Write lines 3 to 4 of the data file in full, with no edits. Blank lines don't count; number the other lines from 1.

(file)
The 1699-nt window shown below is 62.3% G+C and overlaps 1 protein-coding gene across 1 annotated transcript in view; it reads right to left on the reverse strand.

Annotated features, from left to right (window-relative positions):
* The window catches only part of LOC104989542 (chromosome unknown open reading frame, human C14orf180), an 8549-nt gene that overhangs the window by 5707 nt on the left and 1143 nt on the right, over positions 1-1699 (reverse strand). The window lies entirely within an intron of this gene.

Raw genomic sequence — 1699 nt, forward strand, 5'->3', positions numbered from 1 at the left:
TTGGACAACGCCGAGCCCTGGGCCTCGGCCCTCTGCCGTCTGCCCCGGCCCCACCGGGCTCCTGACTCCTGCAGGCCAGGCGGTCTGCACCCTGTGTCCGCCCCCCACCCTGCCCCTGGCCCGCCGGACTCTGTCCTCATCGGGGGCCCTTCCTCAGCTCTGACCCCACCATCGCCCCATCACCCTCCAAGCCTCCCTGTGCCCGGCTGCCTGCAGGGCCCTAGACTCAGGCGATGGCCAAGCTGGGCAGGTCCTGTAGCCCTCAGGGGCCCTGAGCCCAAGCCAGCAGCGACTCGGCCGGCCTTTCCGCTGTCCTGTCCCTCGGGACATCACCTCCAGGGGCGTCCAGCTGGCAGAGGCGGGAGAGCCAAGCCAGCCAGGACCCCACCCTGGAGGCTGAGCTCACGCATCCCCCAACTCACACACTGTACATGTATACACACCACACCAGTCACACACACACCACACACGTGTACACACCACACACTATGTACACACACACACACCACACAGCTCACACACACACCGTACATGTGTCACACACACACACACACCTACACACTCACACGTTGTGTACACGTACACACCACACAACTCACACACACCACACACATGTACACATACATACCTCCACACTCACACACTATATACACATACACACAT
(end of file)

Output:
* The window catches only part of LOC104989542 (chromosome unknown open reading frame, human C14orf180), an 8549-nt gene that overhangs the window by 5707 nt on the left and 1143 nt on the right, over positions 1-1699 (reverse strand). The window lies entirely within an intron of this gene.

Raw genomic sequence — 1699 nt, forward strand, 5'->3', positions numbered from 1 at the left: